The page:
BREAKING: Commissioner Cerf has rescheduled a special meeting of the State Board of Education originally set for Wednesday, June 19 to Friday, June 21, to consider readoption of the special education regulations without amendments. Be sure to check back for details on the outcome of that special meeting. View a copy of the state board’s agenda.
|In an ongoing effort to halt the proposed changes to special education regulations until the Special Education Task Force had completed its work, the coalition hosted a statewide teleconference on April 22. Nearly 1,000 concerned educators, advocates, and parents participated. Pictured from left are Peg Kinsell of the Statewide Parent Advocacy Network, Camy Kobylinski, a school social worker from Washington Township in Gloucester County, and NJEA Secretary-Treasurer Marie Blistan, a special education teacher.
Members of the Special Education Stakeholders Coalition testified before the Joint Committee on Public Schools on Tuesday, June 11, to express concerns with the rapid pace at which the New Jersey Department of Education (NJDOE) was adopting questionable revisions to special education regulations.
Marie Blistan, chair of the coalition, began testimony on behalf of the coalition by giving an overview of the coalition’s positions with regard to those proposed changes found in New Jersey Administrative Code (NJAC) 6A:14: Special Education.
“We are here today because we have exhausted the normal avenues that give 'voice' to the advocates who champion and protect our most vulnerable of students, our children who receive special education services,” she said.
In addition to NJEA, coalition members include the Statewide Parent Advocacy Network (SPAN), Disability Rights New Jersey, the New Jersey Association of Learning Consultants, and the Education Law Center.
Blistan cataloged the steps the coalition had taken to encourage the NJDOE to rescind the proposed changes and allow the recently created Special Education Task Force to complete a review of special education regulations prior to department action. The state Legislature, with Gov. Chris Christie’s signature, had created the task force.
Blistan discussed meetings with NJEA DOE representatives, testimony before the State Board of Education, meetings with various legislators, and a request to the Governor to slow the process, all in an effort to permit the task force to do its work.
Blistan was not the only one to testify. Maureen Mahon, President of NJ Association of Learning Consultants, spoke with passion regarding the role of the case manager and other child study team members in New Jersey’s public schools.
Peg Kinsell of SPAN and Jennifer Halper of Disability Rights N.J., the negative impact the proposed regulations will have on families as they advocate for their children.
Ruth Lowenkron of the Education Law Center identified specific department proposals to revise NJAC 6Q:14 and the negative impact each will have on students with special needs.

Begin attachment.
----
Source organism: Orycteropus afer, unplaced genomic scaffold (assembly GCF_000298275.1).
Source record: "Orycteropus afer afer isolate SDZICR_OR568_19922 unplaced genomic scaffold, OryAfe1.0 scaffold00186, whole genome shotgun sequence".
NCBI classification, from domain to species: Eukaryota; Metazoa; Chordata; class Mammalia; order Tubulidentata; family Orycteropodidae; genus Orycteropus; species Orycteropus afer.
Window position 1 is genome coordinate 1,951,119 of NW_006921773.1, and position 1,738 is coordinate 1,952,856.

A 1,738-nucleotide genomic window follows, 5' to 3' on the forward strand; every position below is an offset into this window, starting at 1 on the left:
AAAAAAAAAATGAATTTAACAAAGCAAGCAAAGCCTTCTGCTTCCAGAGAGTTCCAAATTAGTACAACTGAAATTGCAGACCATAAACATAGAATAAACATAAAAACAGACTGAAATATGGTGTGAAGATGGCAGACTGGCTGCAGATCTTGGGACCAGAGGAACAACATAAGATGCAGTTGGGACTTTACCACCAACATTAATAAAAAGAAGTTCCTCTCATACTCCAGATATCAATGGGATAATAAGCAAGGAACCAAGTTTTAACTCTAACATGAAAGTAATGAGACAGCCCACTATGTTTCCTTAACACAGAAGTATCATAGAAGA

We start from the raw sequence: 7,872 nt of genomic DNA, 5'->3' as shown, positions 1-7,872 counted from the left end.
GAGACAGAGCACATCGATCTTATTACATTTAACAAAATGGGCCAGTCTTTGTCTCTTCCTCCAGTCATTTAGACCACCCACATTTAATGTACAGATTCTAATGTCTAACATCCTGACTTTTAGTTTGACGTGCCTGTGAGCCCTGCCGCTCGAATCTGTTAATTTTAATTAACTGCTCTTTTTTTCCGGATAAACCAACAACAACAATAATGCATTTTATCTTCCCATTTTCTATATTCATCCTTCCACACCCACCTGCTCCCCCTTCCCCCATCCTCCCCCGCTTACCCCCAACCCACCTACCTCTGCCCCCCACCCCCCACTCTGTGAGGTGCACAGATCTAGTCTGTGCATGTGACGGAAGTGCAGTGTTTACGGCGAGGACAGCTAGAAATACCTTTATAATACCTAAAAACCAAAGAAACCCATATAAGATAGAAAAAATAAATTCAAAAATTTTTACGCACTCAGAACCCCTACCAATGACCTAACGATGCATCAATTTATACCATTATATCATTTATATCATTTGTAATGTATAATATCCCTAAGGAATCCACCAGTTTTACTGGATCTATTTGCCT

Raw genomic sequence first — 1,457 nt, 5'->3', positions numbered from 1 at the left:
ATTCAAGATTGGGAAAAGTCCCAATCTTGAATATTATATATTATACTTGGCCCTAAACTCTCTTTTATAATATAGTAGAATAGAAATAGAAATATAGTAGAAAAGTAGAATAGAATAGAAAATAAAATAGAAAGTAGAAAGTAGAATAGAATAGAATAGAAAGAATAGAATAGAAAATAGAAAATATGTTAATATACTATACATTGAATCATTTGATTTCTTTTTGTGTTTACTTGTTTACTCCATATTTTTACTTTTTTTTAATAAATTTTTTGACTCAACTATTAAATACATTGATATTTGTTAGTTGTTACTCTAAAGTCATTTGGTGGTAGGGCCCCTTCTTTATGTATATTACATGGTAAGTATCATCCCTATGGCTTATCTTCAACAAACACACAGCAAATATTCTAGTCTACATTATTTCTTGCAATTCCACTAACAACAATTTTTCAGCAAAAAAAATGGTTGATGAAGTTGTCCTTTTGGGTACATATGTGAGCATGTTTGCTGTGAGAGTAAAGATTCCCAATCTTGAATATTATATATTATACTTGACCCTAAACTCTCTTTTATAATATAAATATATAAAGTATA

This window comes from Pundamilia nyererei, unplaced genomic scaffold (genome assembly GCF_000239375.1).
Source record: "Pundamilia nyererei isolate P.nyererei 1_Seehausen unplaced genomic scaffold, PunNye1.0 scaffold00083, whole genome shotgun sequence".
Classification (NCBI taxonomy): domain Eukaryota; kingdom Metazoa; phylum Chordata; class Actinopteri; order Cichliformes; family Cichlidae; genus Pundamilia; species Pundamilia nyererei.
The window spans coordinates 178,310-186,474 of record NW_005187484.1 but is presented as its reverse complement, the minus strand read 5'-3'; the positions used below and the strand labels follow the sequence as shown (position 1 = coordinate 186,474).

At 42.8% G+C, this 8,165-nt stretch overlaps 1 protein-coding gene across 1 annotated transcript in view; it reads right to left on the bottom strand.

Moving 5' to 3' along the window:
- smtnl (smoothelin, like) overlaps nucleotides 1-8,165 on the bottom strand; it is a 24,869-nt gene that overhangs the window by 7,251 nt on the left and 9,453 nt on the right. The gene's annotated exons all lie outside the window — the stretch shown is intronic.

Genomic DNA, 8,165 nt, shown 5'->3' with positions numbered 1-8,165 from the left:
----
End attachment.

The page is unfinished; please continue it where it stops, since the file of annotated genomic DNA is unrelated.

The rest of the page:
Sen. Ronald Rice, D-Essex, who co-chairs the Joint Committee on the Public Schools, said he would send a letter to the NJDOE requesting withdraw of the proposed changes and ask that the department take no further action until the conclusion of the work of the Special Education Task Force and consideration of their recommendations.
“We are grateful that Senator Rice and his committee members took the time to listen and pledged to request that the DOE stop the adoption process and allow the newly created Special Education Task Force to do its job of a full review of Code,” Blistan said.
The Joint Committee on the Public Schools is composed of members of the New Jersey Senate and General Assembly. Its 14 members are appointed to the committee by the Senate President and the Speaker of the Assembly. Both major parties are represented on the committee. Asw. Connie Wagner, D- Bergen, co-chairs the committee with Sen. Rice.
What you can do
NJEA, along with other leaders from the Coalition testified at the Joint Committee on Public Education on Tuesday, June 11 to put the proposed regulations on hold. NJEA is urging members to continue to TAKE ACTION in the following ways:
- Use the talking points to call your Senate and Assembly members and ask them to co-sponsor A-3986 (Benson, Diegnan, O’Donnell). This legislation would limit the role of case managers to child study team members (and speech language specialists when they act as members of the child study team).
Hello, my name is ___________from ____________. I am calling to ask you to co-sponsor A-3986. This legislation would ensure that properly trained child study team members continue to manage special education cases. It will allow special education teachers and counselors to continue to serve their students without distraction. This will benefit all students and the school community as a whole. I hope I can count on your support. Thank you.
2. Contact Governor Christie at 609-292-6000 or http://www.state.nj.us/governor/contact/ and let him know that you disagree with the proposed regulations. Ask him to withdraw them.
3. Write letters to editors of local and regional newspapers.
Use these talking points, and remember, your continuous efforts are making a difference! The Department of Education has an obligation to ensure that each proposed regulatory change has a positive impact on student instruction and achievement. This fight is crucial to the rights of our special education students in New Jersey.